Chevrolet Silverado 2500/3500 HD (2014-on): Review, Problems and Specs

Chevy’s heavy-duty exponent, the Silverado HD will take towing and luxury to the highest achievable level in this league — a lesson thoroughly learned from its platform sibling, the highly-appraised GMC Sierra Denali.



Strong Points

  • Immense Hauling And Towing Capabilities
  • The Impressively Powerful Diesel Engine
  • Offers Decent Amounts Of Ride Quality, In Terms Of Noise And Refinement

Recommended Versions

  • 6.0L 4Wd Double Cab, Standard Box Lt
  • 6.6L 4Wd 4Wd Crew Cab, Standard Box Lt Single Rear Wheel
  • 6.6L 4Wd 4Wd Crew Cab, Standard Box Lt Single Rear Wheel


Weak Points

  • The Diesel Engine Is Not Easily Accessible, Money-Wise

Stay Away From

  • Overloading It With Optional Extras, And Accessories, As It Can Get Horribly Expensive


Known Problems & Recalls

  • None So Far




If you’ve come here, then you must be looking for the diesel engine — the 1500 range doesn’t have one. The Silverado HD has two powertrain options to offer: a 360 hp, 380 lb-ft 6.0-liter V8 gas engine, and a redesigned 6.6-liter Duramax V8 diesel packing 445 hp and 910 lb-ft of torque. Both are mated to a six-speed automatic transmission that can distribute the power to the rear axle, or to all four wheels, depending on the drivetrain setup.


The new digital steering assist featured on the Silverado HD range tries to minimize the displeasure of finding yourself in confined (parking) spaces, and also to keep the heavy-duty truck stable at high speeds. All the electronics keep things in order, and the suspension does a good job at keeping the car stable when encountering mid-corner bumps, but you ought to bear in mind this 7,700-pounder is no driver’s car.


Unlike the 1500 series, the Silverado HD offers only front (driver and passenger) airbags as standard, the side and curtain ones coming as no extra only in the range-topping High Country guise. The OnStar service comes on all trims without paying extra, except the entry-level WT. In the NHTSA crash tests, the HD achieved a four-star rating (out of five).



Considering that it features a leaf-spring rear suspension, the Silverado HD does an excellent job providing comfort for its driver and passengers. It’s not as comfy as the Ram, for example, but it’s not much worse either. The rear seats are very welcoming, providing coziness even for long rides while the driver’s seat might be found a bit rigid for some tastes.


The cabin can be ornamented with all sorts of quality materials, which adds up to the impression that you have it all here — especially if you go for the upper (if not the topmost) trims. Regarding the finish, there might be some disappointments here and there, but overall the Silverado HD’s interior feels well-built.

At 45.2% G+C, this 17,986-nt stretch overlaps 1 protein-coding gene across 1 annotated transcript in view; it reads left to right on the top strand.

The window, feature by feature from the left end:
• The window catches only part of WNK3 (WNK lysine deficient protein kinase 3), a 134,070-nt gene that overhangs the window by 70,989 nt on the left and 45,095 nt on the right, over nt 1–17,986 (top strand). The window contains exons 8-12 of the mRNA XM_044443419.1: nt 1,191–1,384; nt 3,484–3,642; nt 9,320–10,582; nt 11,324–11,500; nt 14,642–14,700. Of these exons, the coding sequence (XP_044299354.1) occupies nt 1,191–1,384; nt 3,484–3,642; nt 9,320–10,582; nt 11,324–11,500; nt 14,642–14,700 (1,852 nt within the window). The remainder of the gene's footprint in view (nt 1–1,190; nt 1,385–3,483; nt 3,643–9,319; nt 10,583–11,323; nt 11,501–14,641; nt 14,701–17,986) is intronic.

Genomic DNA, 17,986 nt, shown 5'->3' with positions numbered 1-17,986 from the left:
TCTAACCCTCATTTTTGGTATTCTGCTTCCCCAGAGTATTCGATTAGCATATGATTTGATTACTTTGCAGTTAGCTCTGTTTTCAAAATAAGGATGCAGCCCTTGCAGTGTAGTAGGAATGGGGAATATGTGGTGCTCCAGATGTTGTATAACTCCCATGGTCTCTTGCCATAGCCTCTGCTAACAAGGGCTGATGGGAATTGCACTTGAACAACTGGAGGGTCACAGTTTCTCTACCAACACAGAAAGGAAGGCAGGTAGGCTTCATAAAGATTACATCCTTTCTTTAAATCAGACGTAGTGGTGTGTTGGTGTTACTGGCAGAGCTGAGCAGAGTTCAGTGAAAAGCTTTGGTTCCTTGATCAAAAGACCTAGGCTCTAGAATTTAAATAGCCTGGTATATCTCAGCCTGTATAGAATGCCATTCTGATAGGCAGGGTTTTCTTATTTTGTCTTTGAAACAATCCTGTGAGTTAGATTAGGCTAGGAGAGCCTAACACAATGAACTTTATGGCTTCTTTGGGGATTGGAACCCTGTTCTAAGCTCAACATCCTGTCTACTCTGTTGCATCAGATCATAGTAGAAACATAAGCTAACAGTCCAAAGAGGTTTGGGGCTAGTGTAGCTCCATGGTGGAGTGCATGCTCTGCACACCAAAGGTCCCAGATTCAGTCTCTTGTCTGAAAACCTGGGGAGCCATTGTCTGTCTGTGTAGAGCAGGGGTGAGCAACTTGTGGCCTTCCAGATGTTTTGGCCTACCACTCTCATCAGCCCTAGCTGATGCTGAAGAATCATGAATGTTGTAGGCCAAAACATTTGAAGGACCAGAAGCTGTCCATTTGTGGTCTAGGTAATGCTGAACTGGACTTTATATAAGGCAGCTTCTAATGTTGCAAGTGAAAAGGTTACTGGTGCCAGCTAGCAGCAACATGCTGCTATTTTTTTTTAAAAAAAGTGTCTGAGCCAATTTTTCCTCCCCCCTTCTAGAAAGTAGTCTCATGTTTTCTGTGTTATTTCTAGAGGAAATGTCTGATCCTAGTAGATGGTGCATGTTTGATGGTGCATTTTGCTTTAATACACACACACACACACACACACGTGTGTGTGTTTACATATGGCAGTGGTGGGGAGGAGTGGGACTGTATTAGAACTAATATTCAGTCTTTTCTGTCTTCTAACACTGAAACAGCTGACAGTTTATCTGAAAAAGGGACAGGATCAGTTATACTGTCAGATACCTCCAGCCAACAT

With a 76.3-ft box cargo volume, and a maximum towing capacity exceeding 23,000 pounds, the Silverado HD is the ultimate workhorse in Chevrolet’s stable. Besides the obvious, there are also a bunch of storage spaces inside the cabin for trinkets. Worth mentioning is that the getting in/getting out part is easier with the optional running boards, and the visibility might suffer if you opt for the bigger mirrors.


In the entry-level WT guise, the Silverado is modest regarding infotainment, but once you climb the trims ladder, you get all kinds of goodies, such as an 8-inch touch screen, 4G LTE Wi-Fi, Android Auto and Apple CarPlay connectivity features, a 6-speaker Bose surround sound system, and HD radio.



Having ventured into the heavy-duty universe, you probably won’t be surprised that these massive workhorses don’t prioritize the fuel efficiency so much. Before the 2017 update, the mighty 6.6-liter diesel returned about 13 mpg; the gas V8’s fuel consumption ratings revolved around the same figure as the diesel’s.


The Silverado HD’s accessories list gets you as near as possible to an 18-wheeler driver’s life: it’s massive, to say the least, but this also comes at a price. Speaking of cost, if you’re getting distracted while building your heavy-duty Silverado, you might end up with a $70,000 leather-cladded, chrome-tastic truck. Stick with an LT-level 2500 HD, and you’ll be getting all the goodies, without feeling guilty for exaggerating.


Being at the top end in Chevy’s truck lineup, the HD offers more, but it also asks for more. An entry-level 2500HD 4×2 WT asks for only $34,505, which is decent, but if you take a look at the opposite end of the offers list, you’ll find the 3500HD 4×4 High Country diesel at $68,000. It’s a lot of money, but not the most you can pay in this class: Ford’s F-450 Platinum has a price tag exceeding $78,000. From a specific point of view, the Silverado can be a bargain.